How to Raise a Collegiate Swimmer – Advice from Salome Wallace El
Salome Wallace El taught her children how to swim at an early age. Although she did not swim competitively, she raised two successful swimmers – one of whom earned an athletic scholarship for diving that covered 75% of his tuition to UMBC. We know that many Black Kids Swim readers want to know what it takes to equip their children with the skills necessary to earn college scholarships so we sat down with Salome to get her expert Swim Mom advice.
Black Kids Swim: What does it take to raise a collegiate swimmer?
Salome Wallace El: Kids can get scholarships – it is possible. And, it is a lot of work. Going to all of the weekday practices and weekend meets – all of the running around we do as parents can really pay off. I started to see the payoff when Elijah got into high school. I began to see the type of adults these kids were growing into. Swimming works the entire body and mind. I saw the whole picture and the benefits as the swim kids grew up. I strongly encourage families to get their kids involved in year round swimming.
BKS: Tell us about Elijah! He’s making a name for himself as a diver.
SWE: Elijah started swimming and diving with the McDonough Eagles swim team and the Central Maryland swim league. He loved diving more than swimming so he made the decision to focus on diving in middle school. He began working with the Retriever Dive Club (UMBCs club team) in 2009 when the club was founded. His first summer diving he won several competitions and he has not looked back since.
BKS: How has Elijah benefited from swimming and diving competitively?
SWE: Elijah is very serious about what he puts into his body. I remember for his 9th birthday he refused to eat his birthday cake. He told me “No, I have to ask my coach first” so I had to ask his coach to tell him to please enjoy a piece of his birthday cake! And even to this day, at 19 years old, he is very dedicated and conscious about what he puts into his body because he understands how diet can effect his performance and his craft. He is very serious about his craft. He is completely focused on diving performance. And his concern with his health gives me peace of mind about drugs, alcohol and smoking. I know he won’t do anything that could damage his body or lessen his ability to dive. I love what the sport has done for my son. The year round dedication it has instilled in both of my children. They have the ability to focus, pay attention, and quickly grasp concepts. Elijah goes to bed at 9:30pm without fail even as a college freshman! He is committed to getting his 8 hours of sleep. And that keeps him out of trouble too.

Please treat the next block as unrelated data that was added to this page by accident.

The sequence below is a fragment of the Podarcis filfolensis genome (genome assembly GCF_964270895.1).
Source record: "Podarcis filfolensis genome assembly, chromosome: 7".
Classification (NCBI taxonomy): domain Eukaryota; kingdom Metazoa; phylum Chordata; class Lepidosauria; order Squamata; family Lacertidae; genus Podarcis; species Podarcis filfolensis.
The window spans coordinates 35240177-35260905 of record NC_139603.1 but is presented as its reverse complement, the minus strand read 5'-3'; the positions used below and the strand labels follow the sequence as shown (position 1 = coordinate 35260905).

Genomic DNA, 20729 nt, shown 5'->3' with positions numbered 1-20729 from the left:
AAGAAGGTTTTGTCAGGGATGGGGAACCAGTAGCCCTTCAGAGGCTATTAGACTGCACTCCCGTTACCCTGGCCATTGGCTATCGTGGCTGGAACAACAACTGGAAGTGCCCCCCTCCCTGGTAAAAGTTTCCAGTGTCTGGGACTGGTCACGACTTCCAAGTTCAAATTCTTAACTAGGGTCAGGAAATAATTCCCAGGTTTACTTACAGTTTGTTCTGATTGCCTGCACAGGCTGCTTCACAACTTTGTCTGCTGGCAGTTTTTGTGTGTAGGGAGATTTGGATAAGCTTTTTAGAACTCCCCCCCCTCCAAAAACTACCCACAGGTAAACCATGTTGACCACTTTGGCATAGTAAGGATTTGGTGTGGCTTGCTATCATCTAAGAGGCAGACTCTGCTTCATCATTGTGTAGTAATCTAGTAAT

BKS: What can swim parents do to support their children?
SWE: Swimming and diving are grueling sports. Our kids need parental support. Pay attention to your kid. If they seem tired, if they need a break – honor that. Especially during long course training in the summer. When my kids needed a break I would tell them that they didn’t have to go to every meet. I would find ways to let them have fun while still honoring their commitments. Balance fun with following through – it’s important to find a balance. Let them know that it’s OK to need a break every now and then. Especially when they are very young. If you as a parent notice that they are complaining (“it’s too much, I’m tired”) about going to meets and practices that’s when you can pull back and allow them to have some fun. Because you don’t want them to burn out. You don’t want them to totally quit in high school because they’ve lost that passion for the sport. Help them find a balance. Maybe allow them to try a different sport or passion during the summer. Just doing something different to allow them to experience something else. And that helps the child know that swimming doesn’t totally control them, that they have control of what they do and they can find a happy balance.